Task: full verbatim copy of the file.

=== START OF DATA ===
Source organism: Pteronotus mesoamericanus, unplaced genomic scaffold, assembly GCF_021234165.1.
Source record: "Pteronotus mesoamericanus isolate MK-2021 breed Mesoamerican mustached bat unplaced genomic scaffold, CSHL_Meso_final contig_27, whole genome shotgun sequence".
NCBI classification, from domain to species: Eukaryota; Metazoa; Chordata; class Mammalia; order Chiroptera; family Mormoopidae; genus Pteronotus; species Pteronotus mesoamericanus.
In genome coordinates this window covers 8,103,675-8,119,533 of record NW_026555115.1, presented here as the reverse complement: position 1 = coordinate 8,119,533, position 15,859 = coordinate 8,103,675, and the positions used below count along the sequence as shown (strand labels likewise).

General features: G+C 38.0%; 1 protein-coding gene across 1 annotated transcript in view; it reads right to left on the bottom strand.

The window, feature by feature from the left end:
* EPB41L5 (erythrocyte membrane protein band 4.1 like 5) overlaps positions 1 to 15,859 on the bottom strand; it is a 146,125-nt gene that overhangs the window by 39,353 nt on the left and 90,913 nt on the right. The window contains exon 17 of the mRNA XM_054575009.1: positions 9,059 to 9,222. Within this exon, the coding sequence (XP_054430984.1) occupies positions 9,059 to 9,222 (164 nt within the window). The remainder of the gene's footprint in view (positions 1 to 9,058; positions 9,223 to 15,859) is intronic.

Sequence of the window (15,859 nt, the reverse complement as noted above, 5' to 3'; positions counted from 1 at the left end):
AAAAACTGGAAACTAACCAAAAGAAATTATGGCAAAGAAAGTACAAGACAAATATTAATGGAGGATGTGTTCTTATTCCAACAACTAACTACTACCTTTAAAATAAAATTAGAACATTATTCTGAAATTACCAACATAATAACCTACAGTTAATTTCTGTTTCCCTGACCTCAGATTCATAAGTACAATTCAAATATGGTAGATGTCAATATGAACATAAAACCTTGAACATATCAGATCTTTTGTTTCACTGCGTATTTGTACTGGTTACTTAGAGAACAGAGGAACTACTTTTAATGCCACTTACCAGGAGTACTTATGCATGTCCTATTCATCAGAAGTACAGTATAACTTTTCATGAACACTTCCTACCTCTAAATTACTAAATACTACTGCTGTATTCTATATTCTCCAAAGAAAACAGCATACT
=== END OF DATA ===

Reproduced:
Source organism: Pteronotus mesoamericanus, unplaced genomic scaffold, assembly GCF_021234165.1.
Source record: "Pteronotus mesoamericanus isolate MK-2021 breed Mesoamerican mustached bat unplaced genomic scaffold, CSHL_Meso_final contig_27, whole genome shotgun sequence".
NCBI classification, from domain to species: Eukaryota; Metazoa; Chordata; class Mammalia; order Chiroptera; family Mormoopidae; genus Pteronotus; species Pteronotus mesoamericanus.
In genome coordinates this window covers 8,103,675-8,119,533 of record NW_026555115.1, presented here as the reverse complement: position 1 = coordinate 8,119,533, position 15,859 = coordinate 8,103,675, and the positions used below count along the sequence as shown (strand labels likewise).

General features: G+C 38.0%; 1 protein-coding gene across 1 annotated transcript in view; it reads right to left on the bottom strand.

The window, feature by feature from the left end:
* EPB41L5 (erythrocyte membrane protein band 4.1 like 5) overlaps positions 1 to 15,859 on the bottom strand; it is a 146,125-nt gene that overhangs the window by 39,353 nt on the left and 90,913 nt on the right. The window contains exon 17 of the mRNA XM_054575009.1: positions 9,059 to 9,222. Within this exon, the coding sequence (XP_054430984.1) occupies positions 9,059 to 9,222 (164 nt within the window). The remainder of the gene's footprint in view (positions 1 to 9,058; positions 9,223 to 15,859) is intronic.

Sequence of the window (15,859 nt, the reverse complement as noted above, 5' to 3'; positions counted from 1 at the left end):
AAAAACTGGAAACTAACCAAAAGAAATTATGGCAAAGAAAGTACAAGACAAATATTAATGGAGGATGTGTTCTTATTCCAACAACTAACTACTACCTTTAAAATAAAATTAGAACATTATTCTGAAATTACCAACATAATAACCTACAGTTAATTTCTGTTTCCCTGACCTCAGATTCATAAGTACAATTCAAATATGGTAGATGTCAATATGAACATAAAACCTTGAACATATCAGATCTTTTGTTTCACTGCGTATTTGTACTGGTTACTTAGAGAACAGAGGAACTACTTTTAATGCCACTTACCAGGAGTACTTATGCATGTCCTATTCATCAGAAGTACAGTATAACTTTTCATGAACACTTCCTACCTCTAAATTACTAAATACTACTGCTGTATTCTATATTCTCCAAAGAAAACAGCATACT